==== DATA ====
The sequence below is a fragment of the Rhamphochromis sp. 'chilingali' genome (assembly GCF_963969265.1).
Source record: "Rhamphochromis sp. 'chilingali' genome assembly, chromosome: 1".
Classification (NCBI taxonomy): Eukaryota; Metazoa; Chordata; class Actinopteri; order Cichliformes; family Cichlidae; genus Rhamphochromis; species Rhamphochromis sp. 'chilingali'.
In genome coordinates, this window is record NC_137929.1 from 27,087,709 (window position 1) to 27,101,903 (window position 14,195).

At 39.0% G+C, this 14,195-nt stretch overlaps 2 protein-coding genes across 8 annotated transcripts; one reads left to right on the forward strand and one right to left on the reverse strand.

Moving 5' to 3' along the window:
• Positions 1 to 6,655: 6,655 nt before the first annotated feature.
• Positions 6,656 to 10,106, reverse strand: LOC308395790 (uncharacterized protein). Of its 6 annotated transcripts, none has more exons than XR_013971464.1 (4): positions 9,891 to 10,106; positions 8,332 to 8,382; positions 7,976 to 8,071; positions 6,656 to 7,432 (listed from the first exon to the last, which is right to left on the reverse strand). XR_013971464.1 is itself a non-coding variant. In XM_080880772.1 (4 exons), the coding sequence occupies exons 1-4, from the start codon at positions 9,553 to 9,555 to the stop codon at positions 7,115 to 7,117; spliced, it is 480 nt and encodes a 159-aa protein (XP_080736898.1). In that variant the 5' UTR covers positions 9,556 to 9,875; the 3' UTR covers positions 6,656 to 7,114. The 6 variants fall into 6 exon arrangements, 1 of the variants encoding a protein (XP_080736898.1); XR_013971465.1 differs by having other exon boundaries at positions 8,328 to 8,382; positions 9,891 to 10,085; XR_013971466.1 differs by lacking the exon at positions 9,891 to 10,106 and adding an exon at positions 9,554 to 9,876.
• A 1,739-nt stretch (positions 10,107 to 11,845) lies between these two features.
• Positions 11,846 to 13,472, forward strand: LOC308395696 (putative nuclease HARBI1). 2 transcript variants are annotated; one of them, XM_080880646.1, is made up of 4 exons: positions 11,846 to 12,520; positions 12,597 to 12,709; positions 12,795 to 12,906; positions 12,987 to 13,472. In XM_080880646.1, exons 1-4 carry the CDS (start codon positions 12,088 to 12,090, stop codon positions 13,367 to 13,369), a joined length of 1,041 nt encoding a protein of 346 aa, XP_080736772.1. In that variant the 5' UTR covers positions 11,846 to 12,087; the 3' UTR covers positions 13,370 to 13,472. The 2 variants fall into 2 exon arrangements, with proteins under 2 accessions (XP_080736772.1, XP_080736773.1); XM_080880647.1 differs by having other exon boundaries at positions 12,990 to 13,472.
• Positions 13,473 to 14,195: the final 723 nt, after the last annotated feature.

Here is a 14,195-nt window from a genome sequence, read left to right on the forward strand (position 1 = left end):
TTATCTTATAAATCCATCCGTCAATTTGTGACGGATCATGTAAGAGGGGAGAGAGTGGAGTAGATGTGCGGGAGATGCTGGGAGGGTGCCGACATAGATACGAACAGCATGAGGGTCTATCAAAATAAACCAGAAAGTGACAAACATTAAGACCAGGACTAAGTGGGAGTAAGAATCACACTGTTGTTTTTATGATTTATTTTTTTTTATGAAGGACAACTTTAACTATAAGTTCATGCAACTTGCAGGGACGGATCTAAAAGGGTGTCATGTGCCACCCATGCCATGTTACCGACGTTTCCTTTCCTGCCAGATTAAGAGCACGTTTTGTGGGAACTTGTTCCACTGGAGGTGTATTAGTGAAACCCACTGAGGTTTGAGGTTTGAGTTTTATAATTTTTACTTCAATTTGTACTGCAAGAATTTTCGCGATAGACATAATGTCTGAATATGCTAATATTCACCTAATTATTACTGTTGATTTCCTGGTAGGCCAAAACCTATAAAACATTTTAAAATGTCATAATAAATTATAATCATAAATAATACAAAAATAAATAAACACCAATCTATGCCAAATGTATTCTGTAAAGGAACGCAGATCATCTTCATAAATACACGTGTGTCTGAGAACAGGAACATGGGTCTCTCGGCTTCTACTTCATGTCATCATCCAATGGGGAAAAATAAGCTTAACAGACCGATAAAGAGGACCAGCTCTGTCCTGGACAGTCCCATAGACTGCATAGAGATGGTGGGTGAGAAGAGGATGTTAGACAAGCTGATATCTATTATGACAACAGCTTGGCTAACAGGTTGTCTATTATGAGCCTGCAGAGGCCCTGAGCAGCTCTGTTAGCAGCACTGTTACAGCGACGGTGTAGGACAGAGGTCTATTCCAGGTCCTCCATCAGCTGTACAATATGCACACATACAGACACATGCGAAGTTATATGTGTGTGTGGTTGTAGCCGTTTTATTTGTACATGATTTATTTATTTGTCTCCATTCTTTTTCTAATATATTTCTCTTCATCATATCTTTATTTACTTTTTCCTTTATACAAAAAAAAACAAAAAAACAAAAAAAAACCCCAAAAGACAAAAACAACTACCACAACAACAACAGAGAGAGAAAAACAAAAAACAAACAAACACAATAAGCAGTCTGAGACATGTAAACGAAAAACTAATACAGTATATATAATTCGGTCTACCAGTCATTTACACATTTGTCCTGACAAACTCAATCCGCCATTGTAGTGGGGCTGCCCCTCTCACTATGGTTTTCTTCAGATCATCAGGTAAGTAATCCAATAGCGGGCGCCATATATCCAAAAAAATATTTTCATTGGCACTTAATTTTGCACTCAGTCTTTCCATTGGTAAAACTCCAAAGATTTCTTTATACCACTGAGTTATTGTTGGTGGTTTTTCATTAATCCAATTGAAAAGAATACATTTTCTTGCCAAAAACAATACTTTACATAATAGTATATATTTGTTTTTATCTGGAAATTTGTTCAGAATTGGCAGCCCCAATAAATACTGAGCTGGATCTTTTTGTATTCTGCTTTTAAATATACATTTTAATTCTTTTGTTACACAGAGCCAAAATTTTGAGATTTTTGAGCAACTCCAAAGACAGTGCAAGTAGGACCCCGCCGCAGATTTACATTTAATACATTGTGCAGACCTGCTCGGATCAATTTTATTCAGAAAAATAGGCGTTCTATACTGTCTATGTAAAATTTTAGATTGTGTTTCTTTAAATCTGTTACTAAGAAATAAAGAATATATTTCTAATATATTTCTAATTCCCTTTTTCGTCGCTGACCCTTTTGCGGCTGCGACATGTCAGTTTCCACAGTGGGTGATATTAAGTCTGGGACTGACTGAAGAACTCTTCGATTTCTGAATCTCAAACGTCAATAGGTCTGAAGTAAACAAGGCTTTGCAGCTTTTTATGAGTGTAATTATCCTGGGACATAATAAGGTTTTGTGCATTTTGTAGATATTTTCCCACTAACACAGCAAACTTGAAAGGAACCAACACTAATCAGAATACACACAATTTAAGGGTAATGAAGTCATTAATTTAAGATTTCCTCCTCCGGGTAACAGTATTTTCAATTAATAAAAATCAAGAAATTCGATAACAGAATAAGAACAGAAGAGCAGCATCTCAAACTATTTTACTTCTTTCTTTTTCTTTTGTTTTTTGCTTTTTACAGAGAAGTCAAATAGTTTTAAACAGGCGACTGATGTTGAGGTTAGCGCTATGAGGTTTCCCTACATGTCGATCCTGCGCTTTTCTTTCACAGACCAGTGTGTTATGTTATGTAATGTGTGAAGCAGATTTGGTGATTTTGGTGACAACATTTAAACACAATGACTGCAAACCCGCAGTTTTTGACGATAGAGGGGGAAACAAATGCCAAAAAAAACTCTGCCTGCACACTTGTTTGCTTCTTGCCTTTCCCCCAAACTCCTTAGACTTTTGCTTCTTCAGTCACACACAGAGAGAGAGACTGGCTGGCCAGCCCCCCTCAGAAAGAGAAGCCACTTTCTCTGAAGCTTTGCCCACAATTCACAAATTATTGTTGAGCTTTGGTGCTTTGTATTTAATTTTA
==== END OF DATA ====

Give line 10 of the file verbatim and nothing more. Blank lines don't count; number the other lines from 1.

• Positions 11,846 to 13,472, forward strand: LOC308395696 (putative nuclease HARBI1). 2 transcript variants are annotated; one of them, XM_080880646.1, is made up of 4 exons: positions 11,846 to 12,520; positions 12,597 to 12,709; positions 12,795 to 12,906; positions 12,987 to 13,472. In XM_080880646.1, exons 1-4 carry the CDS (start codon positions 12,088 to 12,090, stop codon positions 13,367 to 13,369), a joined length of 1,041 nt encoding a protein of 346 aa, XP_080736772.1. In that variant the 5' UTR covers positions 11,846 to 12,087; the 3' UTR covers positions 13,370 to 13,472. The 2 variants fall into 2 exon arrangements, with proteins under 2 accessions (XP_080736772.1, XP_080736773.1); XM_080880647.1 differs by having other exon boundaries at positions 12,990 to 13,472.